The Valle’s only Michelin-starred chef, at least so far, is Drew Deckman of Deckman’s en el Mogor. Mogor Badán winery, the property on which the restaurant is situated, plays a major role in the experience. The outdoor setting is idyllic, and all of the vegetables and fuel for the wood-fired grill and oven (Deckman’s “anti-kitchen”) come from the property. And despite -- or maybe because of -- this glorified campsite (and the creativity it both inspires and forces), the food that emerges really is worthy of its star.
One of the Valle’s fastest-rising chef stars is Roberto Alcocer of Malva. In Alcocer’s hands, even the humble garden salad becomes an evolving exploration of contrasting flavors, textures, and temperatures. With jewel-like presentations and unusual ingredient combinations, everything surprises. The signature dish is lamb -- slowly roasted in a wood-fired oven for 14 hours, then pressed into a perfect cube -- sitting atop a creamy cauliflower pureé bathed in a reduction sauce from the same meat. Deep, rich, round, and profound, it’s a triumph. Did we mention the view from the dining room under the palapa overlooking the Valle from its southeast corner?
In most of Mexico, like most of the world, some of the best food is to be found on the streets rather than in high-end restaurants. The Valle de Guadalupe is no different. Take, for example, Las Gueritas: no address, no website, no bricks, and no mortar. Lucia Villaseno Padilla, assisted by her husband and two light-skinned daughters for whom the place is named, just grill fresh codorniz (quail) and conejo (rabbit) to order over a wood fire in a setting that’s partly idyllic with a bit of roadside grit. Consider it flavor.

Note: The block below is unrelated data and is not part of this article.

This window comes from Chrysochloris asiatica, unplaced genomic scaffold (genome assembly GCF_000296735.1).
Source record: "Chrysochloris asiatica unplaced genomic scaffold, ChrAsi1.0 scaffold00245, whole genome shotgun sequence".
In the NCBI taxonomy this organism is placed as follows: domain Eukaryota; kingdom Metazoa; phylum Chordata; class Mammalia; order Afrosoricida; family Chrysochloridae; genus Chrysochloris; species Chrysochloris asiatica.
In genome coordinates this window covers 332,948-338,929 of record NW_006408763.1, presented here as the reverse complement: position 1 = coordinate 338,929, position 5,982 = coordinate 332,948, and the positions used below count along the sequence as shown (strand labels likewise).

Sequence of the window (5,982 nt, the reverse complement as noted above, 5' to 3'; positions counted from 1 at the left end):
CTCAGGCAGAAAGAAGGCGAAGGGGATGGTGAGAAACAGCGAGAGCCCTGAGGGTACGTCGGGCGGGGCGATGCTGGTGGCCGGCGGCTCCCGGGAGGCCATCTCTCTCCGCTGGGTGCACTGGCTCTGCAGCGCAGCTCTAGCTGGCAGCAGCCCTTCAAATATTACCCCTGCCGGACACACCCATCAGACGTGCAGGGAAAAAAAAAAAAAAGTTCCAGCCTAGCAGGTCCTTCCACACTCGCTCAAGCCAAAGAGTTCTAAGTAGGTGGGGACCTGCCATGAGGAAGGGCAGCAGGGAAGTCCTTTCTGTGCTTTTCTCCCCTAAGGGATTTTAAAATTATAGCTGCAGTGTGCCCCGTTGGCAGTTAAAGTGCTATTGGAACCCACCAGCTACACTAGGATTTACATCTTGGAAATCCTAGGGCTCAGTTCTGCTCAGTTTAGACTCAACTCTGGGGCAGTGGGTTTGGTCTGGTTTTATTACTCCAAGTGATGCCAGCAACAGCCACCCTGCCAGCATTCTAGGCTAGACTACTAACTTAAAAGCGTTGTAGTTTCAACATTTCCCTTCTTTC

There may be no more surprising restaurant in the Valle de Guadalupe than Sanvil halfway down a dirt road in the town of San Antonio de las Minas at the west end of the Valle. Where many Northern Baja chefs are fusing the ingredients of Baja’s bounty with European techniques, chef Surinder Veer Singh explores the parallels and contrasts between Mexican and Indian cuisines. The results are thrilling: this marlin ceviche has been marinated in coconut milk, cardamom, and ginger.
But if Valle dining were to be reduced to a single restaurant, it would have to be chef Javier Plascencia’s Finca Altozano. Perhaps that’s why the restaurant won “Best Concept” in Travel + Leisure México’s 2016 Gourmet Awards. Set outdoors within a vineyard at the heart of the Valle, Finca Altozano is all about the natural beauty of the place and the big, honest flavors that translate that setting onto the plate.
Where to stay
The Valle de Guadalupe is not exactly awash in hotels. There are, however, a number of good boutique places and B&Bs. Adobe Guadalupe houses a wonderful winery, amenities such as horseback riding and a great swimming pool, multiple dining options, and a B&B in the heart of the Valle with a vineyard setting and a touch of Old World charm. Plascencia’s Finca La Divina is a more intimate take on the theme with an emphasis on the culinary.
Bruma, on the other hand, is as much a vision as it is a hotel. When completed, it will be a 200-acre eco-luxury resort encompassing a working winery, 15 private ranch-style villas, and a 40-room hotel complete with stunning Valle views. All that’s finished so far are five B&B suites, but with backers like the Harmons (of Auberge resort fame), winemaker d’Acosta and his brilliant architect brother, Alejandro d’Acosta, as well as Chef Deckman, Bruma is definitely one to watch.
Arguably the most architecturally striking boutique hotel in the Valle is Encuentro Guadalupe. It’s back-to-nature in a futuristic setting, with 20 modernist eco-pads dotting the hillside and crawling up from the valley’s floor. It’s not a cheap stay, and it may not be your idea of luxury, but it is remarkable, and it is different.
The Valle de Guadalupe is far from a finished product. It evolves from year to year and season to season, and that is part of the pleasure of it. The wineries, restaurants, and hotels recommended here are exceptional and are likely to be so for the foreseeable future. But tomorrow, there’ll be another good winery, and Tuesday, a great restaurant’s sous chef will announce he’s opening a good winery’s new restaurant. And the owner of that winery? She could well be opening a B&B next week.
In the meantime, and as it is today, it would be hard to say there’s anywhere better for a weekend wine getaway. It isn’t exactly inexpensive -- defying Mexico’s somewhat backhanded compliment of a reputation as bargain basement -- in part because of nearly punitive federal taxation of wine. But it’s good -- surprisingly good. Temecula’s fine and Temecula’s in America. But the Valle is at another level.
So it seems we’ve been looking the wrong direction all along.